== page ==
The Plastic Surgery Foundation
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Grants We Funded

In 2019, The Plastic Surgery Foundation (The PSF) awarded 33 investigator-initiated projects and allocated $891,274 to support the newest, clinically relevant research in plastic surgery.

The American Society of Plastic Surgeons/PSF leadership is committed to continuing to provide high levels of investigator-initiated research support to ensure that plastic surgeons have the needed research resources to be pioneers and innovators in advancing the practice of medicine.

Research Abstracts

Search The PSF database to have easy access to full-text grant abstracts from past PSF-funded research projects 2003 to present. All abstracts are the work of the Principal Investigators and were retrieved from their PSF grant applications. Several different filters may be applied to locate abstracts specific to a particular focus area, or PSF funding mechanism.

Rescue of Coronal Suture Fusion Using Flutamide

Principal Investigator
Gregory Cooper MD


University of Pittsburgh

Funding Mechanism
Basic Research Grant

Focus Area
Cranio/Maxillofacial/Head and Neck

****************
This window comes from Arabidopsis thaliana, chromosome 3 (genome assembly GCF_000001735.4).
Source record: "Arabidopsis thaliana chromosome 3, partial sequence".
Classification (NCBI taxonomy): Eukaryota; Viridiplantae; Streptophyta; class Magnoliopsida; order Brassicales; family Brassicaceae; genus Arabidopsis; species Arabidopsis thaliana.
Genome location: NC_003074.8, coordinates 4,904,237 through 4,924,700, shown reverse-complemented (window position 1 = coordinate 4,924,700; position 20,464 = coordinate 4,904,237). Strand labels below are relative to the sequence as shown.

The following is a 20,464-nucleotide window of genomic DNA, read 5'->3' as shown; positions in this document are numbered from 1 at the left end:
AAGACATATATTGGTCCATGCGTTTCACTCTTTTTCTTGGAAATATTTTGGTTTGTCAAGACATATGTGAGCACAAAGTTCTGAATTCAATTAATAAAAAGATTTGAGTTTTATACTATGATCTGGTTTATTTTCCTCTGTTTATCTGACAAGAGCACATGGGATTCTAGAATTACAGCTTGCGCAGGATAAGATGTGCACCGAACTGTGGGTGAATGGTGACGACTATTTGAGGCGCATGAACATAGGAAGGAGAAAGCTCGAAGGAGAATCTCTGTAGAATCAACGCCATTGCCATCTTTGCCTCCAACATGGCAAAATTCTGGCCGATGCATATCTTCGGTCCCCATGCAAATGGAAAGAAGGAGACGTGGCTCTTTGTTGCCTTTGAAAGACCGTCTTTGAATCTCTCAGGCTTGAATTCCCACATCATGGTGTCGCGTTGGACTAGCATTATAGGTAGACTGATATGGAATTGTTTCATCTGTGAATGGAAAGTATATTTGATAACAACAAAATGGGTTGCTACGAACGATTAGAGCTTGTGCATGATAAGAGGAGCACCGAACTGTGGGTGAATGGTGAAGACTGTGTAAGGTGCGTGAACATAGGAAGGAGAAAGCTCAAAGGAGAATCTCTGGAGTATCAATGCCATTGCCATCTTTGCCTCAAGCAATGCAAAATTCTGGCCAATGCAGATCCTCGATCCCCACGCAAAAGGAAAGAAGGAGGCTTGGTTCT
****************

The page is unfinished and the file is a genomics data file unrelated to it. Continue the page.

The specific aim of this research is to test the hypothesis that administration of the androgen-receptor blocker, flutamide, to New Zealand White rabbits with delayed onset coronal suture synostosis will inhibit suture fusion and improve craniofacial growth. The rabbits, because they possess susceptible phenotypes, provide a unique opportunity for investigating the relationship between systemic variations in circulating androgen and congenital suture pathology. Research has shown that androgens increase both osteoblast proliferation and TGF-j32 expression, and that androgen receptors are present in both cranial sutures and underlying dura mater. Concerning treatment, individuals with subclinical or clinical levels of excess androgen levels may be at greater risk for post-operative resynostosis following suturectomy, a common clinical complication. With evidence of a relationship between androgen and suture synostosis, research may determine that a molecular intervention is effective. If so, it is conceivable that a suture might be "rescued" using an androgen receptor blocking agent delivered in a slow-release collagen gel in rabbits with post-gestational or delayed-onset coronal suture synostosis.